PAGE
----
Home Visual Arts Annika Connor; Self-proclaimed Girly-Girl, cum Genius.

Annika Connor; Self-proclaimed Girly-Girl, cum Genius.


Annika Connor and Marushka Mujic.

SCV: Were you always certain you wanted to make a career of painting instead of simply keeping a hobby, despite the implied financial hardships?

A.C: People sometimes ask me, ‘What would you do if you weren’t an artist’ and I think…an art advisor? It’s just such an obsession.’ The day to day reality and struggle has been a big consideration. I unfortunately am not a trust fund baby, so I haven’t had that to fall back on. One of the challenges that I’ve had is that I’ve noticed how important it is to have a really centrally located studio, so my collectors will come over and drop by to see the work. So my studio is in midtown right by Carnegie Hall and that is no problem for somebody to come over. But my rent…is a problem. So I’ve had to get incredibly good at managing my money.

SCV: Was it something you just figured out as you went along?

A.C: Yeah. I got really interested in finance and learning how to invest in the markets. When you sell a painting, it’s rare that you sell a painting every month. But sometimes a new collector will discover your work and then buy multiple pieces at once. So it’s like…you make no money, you make no money, you make no money, you make twelve thousand dollars. So what I started doing was getting really good at, when I had that chunk of change, putting it away in mutual funds and different investments and savings. And then when I hadn’t sold a painting the next month, I would have something to go back on. I think that figuring out a system as an artist, that works for you, really helps.

SCV: Well, no one really prepares you for this kind of living do they?

A.C: Art school doesn’t teach you anything about actually being an artist. They don’t teach you anything about making a painting. They just teach you how to talk about paintings. And they don’t teach you about having to survive as an artist, none of the practical things.

SCV: Did you have friends who attended your art school or other artists that you met along the way who helped you in figuring things out?

A.C: I was actually so lucky to have met an amazing selection of artists. Sometimes it happens that you just fall into a circle of friends that is pretty like-minded and, since I’m a hard worker and make labor intensive paintings, I sort of attracted a similar group. My peers are great. Some of them are setting the bar really high right now. It kind of gives you something to push up to.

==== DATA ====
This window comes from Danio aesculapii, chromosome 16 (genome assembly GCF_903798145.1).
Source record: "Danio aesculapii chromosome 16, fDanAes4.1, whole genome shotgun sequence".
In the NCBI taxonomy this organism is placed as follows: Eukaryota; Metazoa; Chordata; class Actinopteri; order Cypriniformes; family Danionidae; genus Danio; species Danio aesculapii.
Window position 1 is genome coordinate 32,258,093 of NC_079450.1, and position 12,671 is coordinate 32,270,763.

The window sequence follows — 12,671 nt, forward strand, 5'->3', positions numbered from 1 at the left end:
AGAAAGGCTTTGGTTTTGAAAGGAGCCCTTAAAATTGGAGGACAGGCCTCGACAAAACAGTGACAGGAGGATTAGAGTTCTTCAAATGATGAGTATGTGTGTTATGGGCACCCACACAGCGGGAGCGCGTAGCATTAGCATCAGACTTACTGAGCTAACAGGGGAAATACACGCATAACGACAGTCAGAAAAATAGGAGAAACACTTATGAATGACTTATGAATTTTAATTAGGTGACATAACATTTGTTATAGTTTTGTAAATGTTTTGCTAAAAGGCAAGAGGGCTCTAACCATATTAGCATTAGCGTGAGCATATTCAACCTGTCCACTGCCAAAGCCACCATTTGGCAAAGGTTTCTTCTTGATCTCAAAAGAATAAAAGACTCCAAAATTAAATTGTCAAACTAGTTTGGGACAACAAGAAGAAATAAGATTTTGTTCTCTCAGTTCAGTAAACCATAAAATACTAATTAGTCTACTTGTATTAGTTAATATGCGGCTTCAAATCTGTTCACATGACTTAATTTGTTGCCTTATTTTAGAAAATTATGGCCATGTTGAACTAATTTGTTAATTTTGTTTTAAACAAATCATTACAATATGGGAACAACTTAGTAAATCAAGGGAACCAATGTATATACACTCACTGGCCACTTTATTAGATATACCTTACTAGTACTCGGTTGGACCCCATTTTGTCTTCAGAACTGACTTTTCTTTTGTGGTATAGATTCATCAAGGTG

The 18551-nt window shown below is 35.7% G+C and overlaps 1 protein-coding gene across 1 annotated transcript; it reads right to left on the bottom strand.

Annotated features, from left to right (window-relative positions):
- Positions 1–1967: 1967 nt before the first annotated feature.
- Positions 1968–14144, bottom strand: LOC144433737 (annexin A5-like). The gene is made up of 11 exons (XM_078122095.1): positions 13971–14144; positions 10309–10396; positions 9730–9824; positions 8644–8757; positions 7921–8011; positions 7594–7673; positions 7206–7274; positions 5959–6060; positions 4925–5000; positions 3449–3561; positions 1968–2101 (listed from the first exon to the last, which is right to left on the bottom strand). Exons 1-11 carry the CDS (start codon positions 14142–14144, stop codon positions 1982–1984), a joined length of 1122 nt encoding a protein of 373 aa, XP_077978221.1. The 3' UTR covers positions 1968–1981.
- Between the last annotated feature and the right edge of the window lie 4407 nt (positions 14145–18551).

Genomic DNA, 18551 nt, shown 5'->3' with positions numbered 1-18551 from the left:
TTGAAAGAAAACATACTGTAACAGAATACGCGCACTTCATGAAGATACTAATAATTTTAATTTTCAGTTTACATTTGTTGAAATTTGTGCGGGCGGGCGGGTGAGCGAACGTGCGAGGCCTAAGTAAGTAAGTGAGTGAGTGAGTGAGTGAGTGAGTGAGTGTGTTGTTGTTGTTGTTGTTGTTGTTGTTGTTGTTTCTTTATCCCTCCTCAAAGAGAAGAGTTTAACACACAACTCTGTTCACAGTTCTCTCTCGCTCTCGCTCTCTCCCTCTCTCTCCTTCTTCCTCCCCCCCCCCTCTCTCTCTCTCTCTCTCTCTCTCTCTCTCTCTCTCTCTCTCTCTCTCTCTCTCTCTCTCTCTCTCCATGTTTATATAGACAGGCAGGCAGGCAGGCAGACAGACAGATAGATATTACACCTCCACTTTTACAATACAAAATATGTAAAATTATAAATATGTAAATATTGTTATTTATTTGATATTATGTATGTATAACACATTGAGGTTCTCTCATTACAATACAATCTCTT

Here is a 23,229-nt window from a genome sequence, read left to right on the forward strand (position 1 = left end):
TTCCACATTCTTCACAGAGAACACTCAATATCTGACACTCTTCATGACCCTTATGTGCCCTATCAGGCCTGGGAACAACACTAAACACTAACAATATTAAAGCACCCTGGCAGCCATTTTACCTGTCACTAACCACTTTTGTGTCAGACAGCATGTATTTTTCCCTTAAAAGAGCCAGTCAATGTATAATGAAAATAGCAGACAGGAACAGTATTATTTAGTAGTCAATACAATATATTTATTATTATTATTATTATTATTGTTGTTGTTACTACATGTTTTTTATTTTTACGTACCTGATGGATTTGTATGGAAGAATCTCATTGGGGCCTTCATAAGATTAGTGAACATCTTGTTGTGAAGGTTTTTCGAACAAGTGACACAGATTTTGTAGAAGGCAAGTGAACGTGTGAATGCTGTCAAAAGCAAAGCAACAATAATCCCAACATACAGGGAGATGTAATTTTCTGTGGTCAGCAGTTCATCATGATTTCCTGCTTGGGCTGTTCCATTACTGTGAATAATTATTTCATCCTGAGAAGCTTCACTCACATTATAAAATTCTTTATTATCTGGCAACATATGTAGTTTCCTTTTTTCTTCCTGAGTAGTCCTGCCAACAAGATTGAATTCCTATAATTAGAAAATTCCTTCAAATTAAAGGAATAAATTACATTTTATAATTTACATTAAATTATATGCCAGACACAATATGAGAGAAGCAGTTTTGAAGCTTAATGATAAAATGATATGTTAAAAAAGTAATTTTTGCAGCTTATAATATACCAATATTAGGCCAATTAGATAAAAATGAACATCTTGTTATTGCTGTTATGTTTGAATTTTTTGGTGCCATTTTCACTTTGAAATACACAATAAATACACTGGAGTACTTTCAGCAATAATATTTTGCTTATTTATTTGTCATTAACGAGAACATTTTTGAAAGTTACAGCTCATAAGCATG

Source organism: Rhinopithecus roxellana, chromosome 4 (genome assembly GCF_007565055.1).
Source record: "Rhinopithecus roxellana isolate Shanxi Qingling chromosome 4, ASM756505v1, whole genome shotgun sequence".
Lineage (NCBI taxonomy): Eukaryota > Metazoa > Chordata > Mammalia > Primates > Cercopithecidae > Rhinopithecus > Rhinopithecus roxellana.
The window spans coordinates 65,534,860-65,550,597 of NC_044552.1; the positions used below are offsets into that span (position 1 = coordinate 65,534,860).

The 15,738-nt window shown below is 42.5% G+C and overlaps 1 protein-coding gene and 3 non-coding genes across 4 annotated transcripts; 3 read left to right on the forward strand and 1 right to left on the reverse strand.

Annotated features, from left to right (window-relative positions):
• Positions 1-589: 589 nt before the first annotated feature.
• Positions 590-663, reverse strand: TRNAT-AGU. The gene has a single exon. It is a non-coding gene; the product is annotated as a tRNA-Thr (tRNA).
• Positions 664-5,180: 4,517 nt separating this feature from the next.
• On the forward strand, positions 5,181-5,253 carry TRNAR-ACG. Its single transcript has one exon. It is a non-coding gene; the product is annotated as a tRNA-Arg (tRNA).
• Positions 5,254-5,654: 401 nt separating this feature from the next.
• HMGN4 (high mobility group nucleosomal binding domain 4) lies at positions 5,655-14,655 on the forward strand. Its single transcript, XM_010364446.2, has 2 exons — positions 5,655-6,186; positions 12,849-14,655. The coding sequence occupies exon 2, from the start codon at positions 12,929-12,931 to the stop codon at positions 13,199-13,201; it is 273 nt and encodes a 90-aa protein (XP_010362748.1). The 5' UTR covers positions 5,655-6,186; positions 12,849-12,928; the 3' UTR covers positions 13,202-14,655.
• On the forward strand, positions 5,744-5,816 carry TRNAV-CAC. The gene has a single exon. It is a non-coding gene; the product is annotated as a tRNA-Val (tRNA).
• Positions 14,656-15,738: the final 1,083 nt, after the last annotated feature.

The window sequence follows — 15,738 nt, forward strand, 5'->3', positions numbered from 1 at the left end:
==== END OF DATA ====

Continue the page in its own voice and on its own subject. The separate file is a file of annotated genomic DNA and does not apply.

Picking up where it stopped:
SCV: How did you pave your way to Manhattan?

A.C: I moved around a lot. Before I graduated, I went and lived in Barcelona for six months. Then I moved here. Then I moved to London for a year and half, and then back here. During that time I’ve had friends who moved to California who I visit; and when I was living in London, I had friends who would invite us over to Paris to meet more artists. So I actually got a chance to discover all these emerging art scenes in other major cities.

SCV: It sounds like you consume the modern art world constantly.

(She nods eagerly, a brilliant roll of giggles extending through her blonde mane).

A.C: The only thing that I really love nearly as much as art is dancing.

SCV: I notice you have an entire collection of dance-based paintings.

A.C: Yes, dance comes into my work a lot. I’ve integrated dance in my paintings, because I feel there is a strong correlation between the way that art captivates you by beauty and transports you to this other imaginary realm and also suggests a narrative. And I think dance, particularly ballet, does that as well. I like the way that when you paint a dancer in motion, you give the viewer a sense of this constant movement in a still image.

Go to Scallywag’s Photo Gallery.

At Bond St. Appetizers.



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